Early cretaceous Sulfur cycle

 

The global sulfur (S) cycle is coupled to the marine carbon (C) cycle via microbial sulfate reduction (MSR) and plays an important role in regulating the redox state of the oceans, mineralogical characteristics of seawater precipitates, nutrient availability in seawater, and climate.  Understanding the natural variability in the behavior of the global S cycle under different climatic states and during major perturbations is critical to improve our comprehension of the couplings and feedbacks amongst the global biogeochemical cycles that regulate the ocean-atmosphere-climate system.  The Early Cretaceous (145-100 Ma) provides an excellent time to examine perturbed biogeochemical cycles as it is marked by a concentration of volcanic and tectonic activity with elevated mid-ocean ridge spreading rates from the continued break up of Pangea, the eruption of several LIPs, and the formation of a massive evaporitic basin in the South Atlantic.  In addition, the Cretaceous is marked by periodic increased burial of organic matter producing oceanic anoxia and a fluctuating greenhouse climate state.  My research is focused on generating a paired S isotope record of marine sulfate and sedimentary pyrite during the Early Cretaceous to illuminate the nature of and identify the mechanisms involved in perturbing the S cycle and their impact on the climate state.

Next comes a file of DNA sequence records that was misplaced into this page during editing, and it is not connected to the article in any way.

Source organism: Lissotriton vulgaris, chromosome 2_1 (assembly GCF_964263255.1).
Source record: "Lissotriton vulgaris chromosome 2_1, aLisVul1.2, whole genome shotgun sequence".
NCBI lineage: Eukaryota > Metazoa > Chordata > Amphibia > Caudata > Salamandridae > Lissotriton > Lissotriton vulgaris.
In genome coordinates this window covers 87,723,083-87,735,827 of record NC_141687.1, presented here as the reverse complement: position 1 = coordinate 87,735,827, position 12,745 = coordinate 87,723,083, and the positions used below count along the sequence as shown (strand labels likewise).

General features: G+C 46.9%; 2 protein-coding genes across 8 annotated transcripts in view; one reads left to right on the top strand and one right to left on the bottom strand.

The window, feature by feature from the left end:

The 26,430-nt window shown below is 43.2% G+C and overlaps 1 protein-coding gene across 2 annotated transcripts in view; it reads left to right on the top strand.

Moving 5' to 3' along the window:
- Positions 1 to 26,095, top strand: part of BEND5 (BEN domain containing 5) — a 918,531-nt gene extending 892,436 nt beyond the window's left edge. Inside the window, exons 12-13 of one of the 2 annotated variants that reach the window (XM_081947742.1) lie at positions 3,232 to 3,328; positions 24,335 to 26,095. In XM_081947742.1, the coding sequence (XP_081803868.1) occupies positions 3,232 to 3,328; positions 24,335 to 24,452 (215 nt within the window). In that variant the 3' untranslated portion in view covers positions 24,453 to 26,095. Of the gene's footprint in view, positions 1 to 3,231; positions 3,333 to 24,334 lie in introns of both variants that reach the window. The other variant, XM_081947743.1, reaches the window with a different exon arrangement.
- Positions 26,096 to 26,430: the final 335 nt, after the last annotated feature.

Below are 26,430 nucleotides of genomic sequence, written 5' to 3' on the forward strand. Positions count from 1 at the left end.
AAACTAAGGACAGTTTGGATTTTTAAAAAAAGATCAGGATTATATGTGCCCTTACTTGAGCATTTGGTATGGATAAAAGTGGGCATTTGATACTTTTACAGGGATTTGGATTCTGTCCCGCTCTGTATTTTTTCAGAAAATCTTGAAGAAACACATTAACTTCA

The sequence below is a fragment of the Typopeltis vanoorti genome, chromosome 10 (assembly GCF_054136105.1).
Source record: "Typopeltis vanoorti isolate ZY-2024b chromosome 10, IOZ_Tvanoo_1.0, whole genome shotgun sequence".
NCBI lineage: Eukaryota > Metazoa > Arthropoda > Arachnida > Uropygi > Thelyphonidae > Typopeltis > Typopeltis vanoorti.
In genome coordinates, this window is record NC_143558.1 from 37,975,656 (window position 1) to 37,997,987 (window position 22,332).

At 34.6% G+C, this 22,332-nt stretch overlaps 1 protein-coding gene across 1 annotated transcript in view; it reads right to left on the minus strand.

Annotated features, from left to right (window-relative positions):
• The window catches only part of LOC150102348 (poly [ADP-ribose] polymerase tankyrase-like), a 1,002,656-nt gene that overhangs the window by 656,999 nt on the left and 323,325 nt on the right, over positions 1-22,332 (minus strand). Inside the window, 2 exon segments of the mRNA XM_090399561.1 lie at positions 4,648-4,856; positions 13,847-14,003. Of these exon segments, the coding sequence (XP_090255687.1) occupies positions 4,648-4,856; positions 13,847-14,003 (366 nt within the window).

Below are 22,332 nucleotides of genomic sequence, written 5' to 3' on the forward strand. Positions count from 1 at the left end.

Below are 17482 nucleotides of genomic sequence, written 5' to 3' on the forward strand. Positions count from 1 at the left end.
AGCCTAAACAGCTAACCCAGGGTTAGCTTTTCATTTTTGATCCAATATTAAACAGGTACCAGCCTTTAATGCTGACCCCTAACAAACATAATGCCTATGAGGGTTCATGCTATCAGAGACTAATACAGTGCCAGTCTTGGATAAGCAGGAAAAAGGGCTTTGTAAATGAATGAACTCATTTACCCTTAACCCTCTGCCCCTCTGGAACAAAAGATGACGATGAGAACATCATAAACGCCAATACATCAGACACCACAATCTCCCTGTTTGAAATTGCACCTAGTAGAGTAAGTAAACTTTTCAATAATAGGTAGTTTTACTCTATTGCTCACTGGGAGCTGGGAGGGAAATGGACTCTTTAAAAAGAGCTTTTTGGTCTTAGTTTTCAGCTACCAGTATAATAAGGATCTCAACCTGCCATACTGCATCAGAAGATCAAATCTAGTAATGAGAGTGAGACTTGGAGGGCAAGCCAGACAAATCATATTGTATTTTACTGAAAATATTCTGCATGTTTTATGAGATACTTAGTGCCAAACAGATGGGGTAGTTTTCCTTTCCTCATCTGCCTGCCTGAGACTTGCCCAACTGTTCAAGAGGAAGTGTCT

Figure 1. Schematic illustration of the global marine sulfur cycle indicating the key input and output fluxes to the marine sulfur reservoir along with its coupling to other key biogeochemical cycles (carbon, oxygen, phosphorus, and iron).  The sulfur and carbon cycles are linked through microbial sulfate reduction (MSR) in anaerobic environments where organic matter (CH2O) from primary productivity is oxidized and sulfate is reduced to hydrogen sulfide.  While the degradation of organic matter via MSR can release key nutrients to feed primary producers the resultant hydrogen sulfide readily reacts with iron-oxyhydroxides to form pyrite and release adsorbed ions such as phosphate that further supply photosynthetic activity.  Over long periods of time (100s kyrs -1000s kyrs) the increased nutrient supply for primary producers may enable elevated rates of organic matter and pyrite burial resulting in a net production of free oxygen and a drawdown of atmospheric CO2.  The major outputs of the marine sulfur cycle are deposition of sulfate bearing evaporites and MSR induced sedimentary pyrite.  The major inputs of sulfur to the marine reservoir are weathering of evaporites and sulfides, subaerial volcanic gases, mid-ocean ridge hydrothermal fluids, and large igneous province (LIP) gas and/or hydrothermal fluid release.